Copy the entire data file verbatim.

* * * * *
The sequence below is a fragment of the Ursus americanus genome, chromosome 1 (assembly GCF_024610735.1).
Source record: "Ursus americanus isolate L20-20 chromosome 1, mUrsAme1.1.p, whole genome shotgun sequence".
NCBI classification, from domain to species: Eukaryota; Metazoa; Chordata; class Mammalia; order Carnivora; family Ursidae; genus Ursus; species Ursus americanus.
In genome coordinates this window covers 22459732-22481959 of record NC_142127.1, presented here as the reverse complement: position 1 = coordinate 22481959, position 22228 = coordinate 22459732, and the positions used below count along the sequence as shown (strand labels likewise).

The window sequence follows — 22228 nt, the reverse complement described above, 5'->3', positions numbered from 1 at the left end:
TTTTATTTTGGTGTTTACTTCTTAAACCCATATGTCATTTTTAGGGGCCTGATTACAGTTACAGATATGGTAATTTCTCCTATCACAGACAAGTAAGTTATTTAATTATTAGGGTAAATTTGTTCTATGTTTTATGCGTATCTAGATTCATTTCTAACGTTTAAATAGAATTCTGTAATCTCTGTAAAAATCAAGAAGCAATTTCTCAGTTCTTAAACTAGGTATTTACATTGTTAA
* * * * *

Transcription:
The sequence below is a fragment of the Ursus americanus genome, chromosome 1 (assembly GCF_024610735.1).
Source record: "Ursus americanus isolate L20-20 chromosome 1, mUrsAme1.1.p, whole genome shotgun sequence".
NCBI classification, from domain to species: Eukaryota; Metazoa; Chordata; class Mammalia; order Carnivora; family Ursidae; genus Ursus; species Ursus americanus.
In genome coordinates this window covers 22459732-22481959 of record NC_142127.1, presented here as the reverse complement: position 1 = coordinate 22481959, position 22228 = coordinate 22459732, and the positions used below count along the sequence as shown (strand labels likewise).

The window sequence follows — 22228 nt, the reverse complement described above, 5'->3', positions numbered from 1 at the left end:
TTTTATTTTGGTGTTTACTTCTTAAACCCATATGTCATTTTTAGGGGCCTGATTACAGTTACAGATATGGTAATTTCTCCTATCACAGACAAGTAAGTTATTTAATTATTAGGGTAAATTTGTTCTATGTTTTATGCGTATCTAGATTCATTTCTAACGTTTAAATAGAATTCTGTAATCTCTGTAAAAATCAAGAAGCAATTTCTCAGTTCTTAAACTAGGTATTTACATTGTTAA